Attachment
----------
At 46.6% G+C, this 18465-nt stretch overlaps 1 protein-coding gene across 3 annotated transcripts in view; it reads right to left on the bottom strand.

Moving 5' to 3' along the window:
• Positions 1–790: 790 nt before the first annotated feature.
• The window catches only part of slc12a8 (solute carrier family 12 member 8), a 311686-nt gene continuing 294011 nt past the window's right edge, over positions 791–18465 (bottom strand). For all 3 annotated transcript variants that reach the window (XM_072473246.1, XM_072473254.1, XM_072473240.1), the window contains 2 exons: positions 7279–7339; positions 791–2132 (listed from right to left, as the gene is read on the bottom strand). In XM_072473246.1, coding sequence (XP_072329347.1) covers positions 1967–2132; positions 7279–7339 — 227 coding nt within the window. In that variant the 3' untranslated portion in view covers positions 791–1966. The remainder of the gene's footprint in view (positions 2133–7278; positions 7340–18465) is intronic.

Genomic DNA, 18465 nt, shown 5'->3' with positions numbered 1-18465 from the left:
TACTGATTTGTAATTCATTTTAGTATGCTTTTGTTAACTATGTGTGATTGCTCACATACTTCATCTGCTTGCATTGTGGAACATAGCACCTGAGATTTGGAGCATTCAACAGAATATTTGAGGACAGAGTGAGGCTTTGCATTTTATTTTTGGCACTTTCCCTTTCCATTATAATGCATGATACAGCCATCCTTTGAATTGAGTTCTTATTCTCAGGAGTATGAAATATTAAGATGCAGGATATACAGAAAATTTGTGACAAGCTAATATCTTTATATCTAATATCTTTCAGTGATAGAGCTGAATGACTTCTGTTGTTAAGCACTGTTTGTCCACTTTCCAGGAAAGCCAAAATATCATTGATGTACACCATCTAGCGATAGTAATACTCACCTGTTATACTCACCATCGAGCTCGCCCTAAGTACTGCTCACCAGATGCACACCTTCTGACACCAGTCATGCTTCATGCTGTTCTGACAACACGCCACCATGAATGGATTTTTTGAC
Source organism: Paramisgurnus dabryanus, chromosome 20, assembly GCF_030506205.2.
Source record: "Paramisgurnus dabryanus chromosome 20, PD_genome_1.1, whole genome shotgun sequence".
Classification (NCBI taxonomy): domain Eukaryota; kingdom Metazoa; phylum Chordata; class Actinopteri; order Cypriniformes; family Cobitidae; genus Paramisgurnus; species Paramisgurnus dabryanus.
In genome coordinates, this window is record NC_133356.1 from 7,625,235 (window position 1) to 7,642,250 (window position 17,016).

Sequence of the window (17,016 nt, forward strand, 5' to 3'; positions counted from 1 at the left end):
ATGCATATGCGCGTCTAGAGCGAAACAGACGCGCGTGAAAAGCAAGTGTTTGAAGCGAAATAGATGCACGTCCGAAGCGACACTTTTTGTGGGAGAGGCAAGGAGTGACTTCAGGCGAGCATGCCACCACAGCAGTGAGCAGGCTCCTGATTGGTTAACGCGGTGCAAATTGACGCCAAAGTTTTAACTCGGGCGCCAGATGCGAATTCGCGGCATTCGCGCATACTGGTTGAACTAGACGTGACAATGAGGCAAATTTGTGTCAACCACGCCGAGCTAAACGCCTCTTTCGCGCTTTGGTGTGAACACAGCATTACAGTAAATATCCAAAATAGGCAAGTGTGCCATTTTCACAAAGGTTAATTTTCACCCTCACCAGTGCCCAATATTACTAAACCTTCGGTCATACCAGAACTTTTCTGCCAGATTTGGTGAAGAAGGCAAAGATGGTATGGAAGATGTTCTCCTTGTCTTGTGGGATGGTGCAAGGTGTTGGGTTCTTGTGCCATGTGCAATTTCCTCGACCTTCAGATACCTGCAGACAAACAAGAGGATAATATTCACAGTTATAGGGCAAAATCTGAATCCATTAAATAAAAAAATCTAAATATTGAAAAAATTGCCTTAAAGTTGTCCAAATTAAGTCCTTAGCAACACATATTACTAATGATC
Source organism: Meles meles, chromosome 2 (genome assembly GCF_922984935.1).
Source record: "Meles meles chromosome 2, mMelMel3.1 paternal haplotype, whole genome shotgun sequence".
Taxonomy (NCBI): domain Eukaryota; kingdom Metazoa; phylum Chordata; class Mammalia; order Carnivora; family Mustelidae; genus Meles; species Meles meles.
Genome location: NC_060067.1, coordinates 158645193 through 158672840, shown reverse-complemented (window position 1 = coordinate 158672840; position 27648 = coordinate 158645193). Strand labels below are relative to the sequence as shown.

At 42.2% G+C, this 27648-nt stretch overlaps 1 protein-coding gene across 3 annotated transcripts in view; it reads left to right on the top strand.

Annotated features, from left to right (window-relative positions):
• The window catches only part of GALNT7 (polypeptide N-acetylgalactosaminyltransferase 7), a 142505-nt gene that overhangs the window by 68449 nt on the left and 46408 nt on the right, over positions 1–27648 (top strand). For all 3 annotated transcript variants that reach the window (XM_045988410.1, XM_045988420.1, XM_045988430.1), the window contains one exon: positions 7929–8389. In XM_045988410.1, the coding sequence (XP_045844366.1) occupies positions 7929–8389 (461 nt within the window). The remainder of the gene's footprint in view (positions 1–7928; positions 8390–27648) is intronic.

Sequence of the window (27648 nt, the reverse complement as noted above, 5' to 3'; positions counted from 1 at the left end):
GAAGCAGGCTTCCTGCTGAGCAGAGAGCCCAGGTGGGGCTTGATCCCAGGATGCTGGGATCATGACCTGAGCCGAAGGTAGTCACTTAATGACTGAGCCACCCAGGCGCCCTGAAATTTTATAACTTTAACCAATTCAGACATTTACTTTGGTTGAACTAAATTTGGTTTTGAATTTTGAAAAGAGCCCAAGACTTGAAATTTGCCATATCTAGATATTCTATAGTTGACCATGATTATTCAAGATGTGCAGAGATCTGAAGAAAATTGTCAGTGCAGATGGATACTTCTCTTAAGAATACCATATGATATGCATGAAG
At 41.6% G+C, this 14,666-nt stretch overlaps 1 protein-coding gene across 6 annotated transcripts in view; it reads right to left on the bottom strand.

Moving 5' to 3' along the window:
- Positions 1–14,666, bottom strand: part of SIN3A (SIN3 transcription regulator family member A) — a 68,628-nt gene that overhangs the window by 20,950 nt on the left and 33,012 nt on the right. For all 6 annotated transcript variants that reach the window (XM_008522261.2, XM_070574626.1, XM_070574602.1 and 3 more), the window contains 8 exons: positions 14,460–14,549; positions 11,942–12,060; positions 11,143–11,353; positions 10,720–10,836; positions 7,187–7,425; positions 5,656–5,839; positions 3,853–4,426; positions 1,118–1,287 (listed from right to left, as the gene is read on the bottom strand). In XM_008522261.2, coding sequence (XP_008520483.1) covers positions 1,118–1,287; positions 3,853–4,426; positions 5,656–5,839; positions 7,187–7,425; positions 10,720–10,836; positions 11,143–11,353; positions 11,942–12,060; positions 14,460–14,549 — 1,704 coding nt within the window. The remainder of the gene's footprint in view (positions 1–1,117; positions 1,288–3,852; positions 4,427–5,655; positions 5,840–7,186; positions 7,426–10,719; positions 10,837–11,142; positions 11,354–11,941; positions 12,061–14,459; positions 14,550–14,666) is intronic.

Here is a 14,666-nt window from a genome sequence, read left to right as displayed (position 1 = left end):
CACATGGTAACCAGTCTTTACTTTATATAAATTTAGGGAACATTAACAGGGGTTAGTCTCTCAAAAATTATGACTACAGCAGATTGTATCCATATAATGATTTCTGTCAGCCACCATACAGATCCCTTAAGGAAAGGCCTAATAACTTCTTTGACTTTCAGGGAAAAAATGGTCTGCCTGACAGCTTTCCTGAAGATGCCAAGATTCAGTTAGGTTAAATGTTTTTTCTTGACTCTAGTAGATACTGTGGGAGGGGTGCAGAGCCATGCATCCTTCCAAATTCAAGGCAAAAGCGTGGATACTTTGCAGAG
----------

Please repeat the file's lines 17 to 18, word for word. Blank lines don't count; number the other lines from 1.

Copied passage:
At 42.2% G+C, this 27648-nt stretch overlaps 1 protein-coding gene across 3 annotated transcripts in view; it reads left to right on the top strand.

Annotated features, from left to right (window-relative positions):